The newly-unveiled uniforms for the U.S. Olympic snowboarding team are star-spangled and red, white and blue — but they're not made in America.
The hodgepodge design, which designer Burton Snowboards says was inspired by a vintage quilt, features the faded colors of Old Glory and stars on the shoulder, base-layer henleys, hats and gloves. But like Ralph Lauren, which designed U.S. Olympic gear for the 2012 games in London, Vermont-based Burton is now defending its decision to use a global set of vendors to complete the job ahead of the Sochi Games, which begin on Feb. 7.
“To achieve this level of performance and function, Burton turned to its best, long-standing and most trusted technical partners around the world to produce the uniforms, to ensure that our high technical and design standards were met,” Burton Snowboards said in materials obtained by FoxNews.com. “For example, the original quilt was sourced in the U.S. and brought back to Vermont to be deconstructed and reconstructed for jacket fabrication with Vermont-based designers.”
“The fabric of the competition fleece was woven in Italy, and the technical and waterproof corduroy pant fabric was developed in Taiwan and sewn in Vietnam."
- Burton Snowboards
The quilt was then sent to Japan for final technical fabrication, company officials said.
“The fabric of the competition fleece was woven in Italy, and the technical and waterproof corduroy pant fabric was developed in Taiwan and sewn in Vietnam,” the statement continued. “Next, we turned to our longstanding, trusted vendors in China to produce several of the accessories.”
The statement continued: “And finally, the majority of the actual snowboards that the Burton athletes will ride in Sochi are being handmade in Vermont at Burton Headquarters in Burlington. As a global sport, snowboarding knows no borders. We’re proud that we used our best vendors from around the world, including our own Craig’s facility in Burlington, Vt., to ensure our American riders have the highest-performance gear during one of the biggest competitions of their lives.”
The Sochi Games will mark the third Winter Olympics where Burton partnered with the U.S. Ski & Snowboard Association to create uniforms for the U.S. Snowboarding team. The primary focus of this year’s design, according to company materials, was “technical performance” above all.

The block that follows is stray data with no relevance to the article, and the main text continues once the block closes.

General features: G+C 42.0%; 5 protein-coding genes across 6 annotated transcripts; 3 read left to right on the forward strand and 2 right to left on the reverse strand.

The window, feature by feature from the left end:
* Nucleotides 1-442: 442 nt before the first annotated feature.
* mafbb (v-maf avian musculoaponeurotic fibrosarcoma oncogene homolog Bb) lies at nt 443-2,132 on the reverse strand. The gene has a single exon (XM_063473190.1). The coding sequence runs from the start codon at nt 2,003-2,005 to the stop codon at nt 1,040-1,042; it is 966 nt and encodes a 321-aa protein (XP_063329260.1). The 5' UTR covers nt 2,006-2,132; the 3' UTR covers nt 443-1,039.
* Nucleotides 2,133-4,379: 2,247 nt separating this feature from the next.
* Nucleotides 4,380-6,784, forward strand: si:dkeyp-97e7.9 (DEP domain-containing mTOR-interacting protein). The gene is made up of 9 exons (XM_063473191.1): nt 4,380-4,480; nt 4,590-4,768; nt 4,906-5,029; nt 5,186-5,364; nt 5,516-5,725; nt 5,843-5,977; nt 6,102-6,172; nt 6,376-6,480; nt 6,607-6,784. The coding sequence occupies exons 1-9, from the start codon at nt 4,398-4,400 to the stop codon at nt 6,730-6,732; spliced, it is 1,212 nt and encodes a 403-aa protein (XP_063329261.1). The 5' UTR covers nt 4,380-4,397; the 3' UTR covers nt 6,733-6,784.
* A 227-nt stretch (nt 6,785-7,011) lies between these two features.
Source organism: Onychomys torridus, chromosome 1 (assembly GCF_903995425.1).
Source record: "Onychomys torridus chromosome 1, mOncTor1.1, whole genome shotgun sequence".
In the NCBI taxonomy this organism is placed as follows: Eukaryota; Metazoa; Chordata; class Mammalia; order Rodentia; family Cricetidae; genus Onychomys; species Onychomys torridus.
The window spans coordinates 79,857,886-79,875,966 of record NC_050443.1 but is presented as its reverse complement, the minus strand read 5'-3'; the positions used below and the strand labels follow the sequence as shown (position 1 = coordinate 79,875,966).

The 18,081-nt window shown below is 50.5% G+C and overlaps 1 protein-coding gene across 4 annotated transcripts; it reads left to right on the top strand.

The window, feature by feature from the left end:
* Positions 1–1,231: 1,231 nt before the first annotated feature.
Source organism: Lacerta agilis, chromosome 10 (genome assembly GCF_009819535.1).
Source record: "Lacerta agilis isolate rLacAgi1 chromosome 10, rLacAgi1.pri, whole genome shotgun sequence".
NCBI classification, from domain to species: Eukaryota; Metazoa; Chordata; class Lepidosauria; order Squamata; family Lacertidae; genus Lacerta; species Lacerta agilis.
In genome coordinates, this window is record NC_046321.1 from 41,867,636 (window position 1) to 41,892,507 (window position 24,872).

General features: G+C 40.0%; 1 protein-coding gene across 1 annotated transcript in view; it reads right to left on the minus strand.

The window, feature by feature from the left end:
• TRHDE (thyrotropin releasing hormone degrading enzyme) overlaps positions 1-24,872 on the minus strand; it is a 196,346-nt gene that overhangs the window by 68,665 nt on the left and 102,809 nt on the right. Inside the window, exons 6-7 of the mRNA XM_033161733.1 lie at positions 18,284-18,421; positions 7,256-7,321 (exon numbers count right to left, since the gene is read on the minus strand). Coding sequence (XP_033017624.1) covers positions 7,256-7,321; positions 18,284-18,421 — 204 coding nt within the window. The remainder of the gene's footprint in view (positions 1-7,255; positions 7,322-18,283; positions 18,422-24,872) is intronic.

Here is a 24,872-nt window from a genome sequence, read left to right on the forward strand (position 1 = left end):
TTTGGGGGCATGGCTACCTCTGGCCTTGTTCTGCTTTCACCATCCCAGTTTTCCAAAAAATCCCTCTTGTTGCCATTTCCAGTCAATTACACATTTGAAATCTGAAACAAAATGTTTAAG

“As such, every piece of the uniform has to perform at the highest level and keep the athletes warm and dry in the unpredictable weather conditions that could come in Sochi,” Burton’s statement continued.
Greg Dacyshyn, chief creative officer of the company, said in a statement that the design continues Burton’s legacy of fun, unconventional outerwear.
"The vintage quilt and flag print of the jacket combined with the corduroy pants give the uniform an 'heirloom hippie' vibe that lines up with snowboarding's laid-back culture while paying respect to America's longstanding creative heritage,” Dacyshyn said. “It will stand out in Sochi for sure.”
In 2012, Ralph Lauren was widely criticized after it was revealed that uniforms for U.S. athletes at the 2012 London Summer Olympics were made in China as the American textile industry continued to struggle. That decision prompted sharp words from some members of Congress, including Republicans and Democrats alike.
"I am so upset," Senate Majority Leader Harry Reid, D-Nev., told reporters in July 2012. "I think the Olympic committee should be ashamed of themselves. I think they should be embarrassed. I think they should take all the uniforms, put them in a big pile and burn them and start all over again."
Reid continued: "If they have to wear nothing but a singlet that says USA on it, painted by hand, then that's what they should wear."
At least snowboarding fanatic contacted by FoxNews.com, however, said they didn’t have much of a problem with the news.
“With nationalistic bravado at an all-time high, it makes sense that some people might be appalled at a country’s uniform not being made there,” wrote Avran LeFeber of AngrySnowboarder.com. “They need to look past this. The world is a global economy and, as such, it just isn't feasible to make a product 100 percent in one place. About 80 percent of the world’s winter sportswear is made in the Asian marketplace for a reason: they have an established history of working with various textile materials. Burton wants the best for the riders and therefore went out to have the best materials, designs, and factories work on it. Will this make everyone happy? No, but the age-old statement of ‘You can't make everyone happy all the time’ needs to be used in this.”